Elections and the abuse of the powers of incumbency

Jibrin Ibrahim

By Jibrin Ibrahim

The Attorney General of the Federation and Minister of Justice, Mohammed Bello Adoke, issued a press statement about the case instituted by his ministry seeking to stop INEC using the permanent Voter cards (PVCs) for the forthcoming elections. It was ‘Sahara Reporters’, the online publication that blew the whistle on the plot by the Federal Government to scuttle the use of PVCs and compromise the integrity of the elections. In his press release, the Attorney General of the Federation confirmed that his office had in fact carried out the act but he was not aware of the action by his office and he did not authorize the said action. He blamed his staff for sending the affidavit to the court without first clearing with him: “I wish to state that the Officers did not avail me the opportunity of perusing or vetting the Affidavit and Written Address before they were filed. The practice in the Federal Ministry of Justice is for the Attorney General of the Federation to be availed copies of all Court Processes prepared in reply to suits against the Office and his opinion first had to be obtained especially in sensitive suits such as the one in question before such processes are filed.” He promised that the court processes would be withdrawn and his guilty staff would be queried. With the whole country, and indeed the world focused on the PVC question, I find it very strange that the Ministry of Justice would proceed with such a politically sensitive case without their minister being informed. As the Minister of Justice must be assumed to be an honourable man, I believe him. I would however advice that he should henceforth keep a close eye on what is going on in the Ministry of Justice in spite of the fact that they are all busy on the campaign trail.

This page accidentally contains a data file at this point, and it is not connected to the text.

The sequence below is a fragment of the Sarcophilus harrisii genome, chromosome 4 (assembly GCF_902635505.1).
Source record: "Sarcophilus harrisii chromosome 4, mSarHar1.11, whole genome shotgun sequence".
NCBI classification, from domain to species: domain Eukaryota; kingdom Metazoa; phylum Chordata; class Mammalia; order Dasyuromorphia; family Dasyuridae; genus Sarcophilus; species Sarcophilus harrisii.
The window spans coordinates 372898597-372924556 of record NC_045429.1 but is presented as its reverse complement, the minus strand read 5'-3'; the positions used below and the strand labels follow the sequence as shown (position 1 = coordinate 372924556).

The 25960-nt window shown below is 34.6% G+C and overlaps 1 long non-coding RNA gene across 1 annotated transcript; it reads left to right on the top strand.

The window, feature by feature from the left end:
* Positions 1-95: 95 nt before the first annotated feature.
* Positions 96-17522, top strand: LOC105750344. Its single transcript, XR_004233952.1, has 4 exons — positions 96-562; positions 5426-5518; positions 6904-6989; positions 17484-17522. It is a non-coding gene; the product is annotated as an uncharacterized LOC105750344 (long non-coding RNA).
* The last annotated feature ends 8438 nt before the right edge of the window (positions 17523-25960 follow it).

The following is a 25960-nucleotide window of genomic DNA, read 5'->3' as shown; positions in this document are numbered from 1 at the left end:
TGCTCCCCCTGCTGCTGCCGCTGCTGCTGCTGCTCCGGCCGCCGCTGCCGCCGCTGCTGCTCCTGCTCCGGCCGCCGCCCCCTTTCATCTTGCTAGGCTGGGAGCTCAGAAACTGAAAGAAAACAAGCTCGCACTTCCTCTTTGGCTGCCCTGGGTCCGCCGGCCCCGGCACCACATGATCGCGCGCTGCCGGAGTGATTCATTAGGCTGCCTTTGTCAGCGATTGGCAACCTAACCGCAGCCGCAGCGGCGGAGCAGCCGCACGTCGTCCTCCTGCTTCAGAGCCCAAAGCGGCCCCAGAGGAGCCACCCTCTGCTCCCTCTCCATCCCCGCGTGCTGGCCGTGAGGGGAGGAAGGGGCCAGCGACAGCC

Using the Ministry of Justice to scuttle the use of PVCs through the judiciary would be a grievous abuse of the powers of incumbency and we as citizens should be concerned that such a case even arose in the first place. The PVC and card readers have become the key issue about the forthcoming elections. The sheer number of cases in the court spearheaded by agents of the Federal Government reveals that there is deep concern and even panic within the ruling party about the impact of these tools. The question is why this fear. The PVC and card readers have been developed to do two simple things, which should please all democrats. The first is to authenticate that the voter who turns up with a PVC is indeed in possession of a valid card and that the card is issued to him through a verification of biometric features. The second is to keep an accurate record of the total number of people who had been accredited to vote and voted so that the numbers could not be changed subsequently. The card reader has the capacity to keep such numbers and transmit them directly to INEC headquarters. These features are pleasing to all democrats because they significantly improve the integrity of the electoral process. Why then are some people so opposed to their use?